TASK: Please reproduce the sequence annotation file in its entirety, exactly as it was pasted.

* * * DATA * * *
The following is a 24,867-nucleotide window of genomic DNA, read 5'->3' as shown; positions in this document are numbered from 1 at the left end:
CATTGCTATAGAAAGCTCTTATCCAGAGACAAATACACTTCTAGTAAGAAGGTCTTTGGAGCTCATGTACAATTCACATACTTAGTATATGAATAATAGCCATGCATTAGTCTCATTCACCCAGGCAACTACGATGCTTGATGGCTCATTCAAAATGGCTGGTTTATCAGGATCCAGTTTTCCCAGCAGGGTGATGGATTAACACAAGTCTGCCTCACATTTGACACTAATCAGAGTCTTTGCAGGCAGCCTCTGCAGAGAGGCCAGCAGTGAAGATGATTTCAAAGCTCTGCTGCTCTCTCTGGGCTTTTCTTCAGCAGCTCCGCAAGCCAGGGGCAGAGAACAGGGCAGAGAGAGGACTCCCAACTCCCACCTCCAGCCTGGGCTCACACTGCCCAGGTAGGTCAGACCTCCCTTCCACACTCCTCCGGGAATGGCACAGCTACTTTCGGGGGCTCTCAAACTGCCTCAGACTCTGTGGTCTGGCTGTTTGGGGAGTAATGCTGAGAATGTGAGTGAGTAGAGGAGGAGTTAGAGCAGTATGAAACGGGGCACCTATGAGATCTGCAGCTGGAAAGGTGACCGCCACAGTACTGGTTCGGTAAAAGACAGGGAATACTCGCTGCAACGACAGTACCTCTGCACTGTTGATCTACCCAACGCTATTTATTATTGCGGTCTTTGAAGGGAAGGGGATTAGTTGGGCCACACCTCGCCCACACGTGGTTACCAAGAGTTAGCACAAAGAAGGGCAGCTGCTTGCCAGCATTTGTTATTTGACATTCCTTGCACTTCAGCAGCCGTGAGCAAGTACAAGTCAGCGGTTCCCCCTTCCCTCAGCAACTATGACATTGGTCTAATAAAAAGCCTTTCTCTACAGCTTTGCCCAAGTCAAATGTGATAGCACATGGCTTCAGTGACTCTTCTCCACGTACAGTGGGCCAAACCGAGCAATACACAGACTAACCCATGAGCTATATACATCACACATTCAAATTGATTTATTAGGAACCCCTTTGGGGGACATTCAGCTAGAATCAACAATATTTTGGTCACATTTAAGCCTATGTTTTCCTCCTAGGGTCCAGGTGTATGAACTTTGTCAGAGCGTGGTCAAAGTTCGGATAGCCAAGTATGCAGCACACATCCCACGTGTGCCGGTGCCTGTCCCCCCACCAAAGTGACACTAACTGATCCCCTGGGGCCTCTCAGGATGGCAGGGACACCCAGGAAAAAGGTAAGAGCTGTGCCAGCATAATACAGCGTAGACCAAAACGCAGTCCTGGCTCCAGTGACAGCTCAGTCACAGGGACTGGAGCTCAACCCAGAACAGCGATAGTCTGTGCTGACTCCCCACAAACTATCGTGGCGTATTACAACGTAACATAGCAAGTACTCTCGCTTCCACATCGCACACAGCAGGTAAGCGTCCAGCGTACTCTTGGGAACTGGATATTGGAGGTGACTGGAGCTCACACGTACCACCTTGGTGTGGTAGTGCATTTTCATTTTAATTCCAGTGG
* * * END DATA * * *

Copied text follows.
The following is a 24,867-nucleotide window of genomic DNA, read 5'->3' as shown; positions in this document are numbered from 1 at the left end:
CATTGCTATAGAAAGCTCTTATCCAGAGACAAATACACTTCTAGTAAGAAGGTCTTTGGAGCTCATGTACAATTCACATACTTAGTATATGAATAATAGCCATGCATTAGTCTCATTCACCCAGGCAACTACGATGCTTGATGGCTCATTCAAAATGGCTGGTTTATCAGGATCCAGTTTTCCCAGCAGGGTGATGGATTAACACAAGTCTGCCTCACATTTGACACTAATCAGAGTCTTTGCAGGCAGCCTCTGCAGAGAGGCCAGCAGTGAAGATGATTTCAAAGCTCTGCTGCTCTCTCTGGGCTTTTCTTCAGCAGCTCCGCAAGCCAGGGGCAGAGAACAGGGCAGAGAGAGGACTCCCAACTCCCACCTCCAGCCTGGGCTCACACTGCCCAGGTAGGTCAGACCTCCCTTCCACACTCCTCCGGGAATGGCACAGCTACTTTCGGGGGCTCTCAAACTGCCTCAGACTCTGTGGTCTGGCTGTTTGGGGAGTAATGCTGAGAATGTGAGTGAGTAGAGGAGGAGTTAGAGCAGTATGAAACGGGGCACCTATGAGATCTGCAGCTGGAAAGGTGACCGCCACAGTACTGGTTCGGTAAAAGACAGGGAATACTCGCTGCAACGACAGTACCTCTGCACTGTTGATCTACCCAACGCTATTTATTATTGCGGTCTTTGAAGGGAAGGGGATTAGTTGGGCCACACCTCGCCCACACGTGGTTACCAAGAGTTAGCACAAAGAAGGGCAGCTGCTTGCCAGCATTTGTTATTTGACATTCCTTGCACTTCAGCAGCCGTGAGCAAGTACAAGTCAGCGGTTCCCCCTTCCCTCAGCAACTATGACATTGGTCTAATAAAAAGCCTTTCTCTACAGCTTTGCCCAAGTCAAATGTGATAGCACATGGCTTCAGTGACTCTTCTCCACGTACAGTGGGCCAAACCGAGCAATACACAGACTAACCCATGAGCTATATACATCACACATTCAAATTGATTTATTAGGAACCCCTTTGGGGGACATTCAGCTAGAATCAACAATATTTTGGTCACATTTAAGCCTATGTTTTCCTCCTAGGGTCCAGGTGTATGAACTTTGTCAGAGCGTGGTCAAAGTTCGGATAGCCAAGTATGCAGCACACATCCCACGTGTGCCGGTGCCTGTCCCCCCACCAAAGTGACACTAACTGATCCCCTGGGGCCTCTCAGGATGGCAGGGACACCCAGGAAAAAGGTAAGAGCTGTGCCAGCATAATACAGCGTAGACCAAAACGCAGTCCTGGCTCCAGTGACAGCTCAGTCACAGGGACTGGAGCTCAACCCAGAACAGCGATAGTCTGTGCTGACTCCCCACAAACTATCGTGGCGTATTACAACGTAACATAGCAAGTACTCTCGCTTCCACATCGCACACAGCAGGTAAGCGTCCAGCGTACTCTTGGGAACTGGATATTGGAGGTGACTGGAGCTCACACGTACCACCTTGGTGTGGTAGTGCATTTTCATTTTAATTCCAGTGG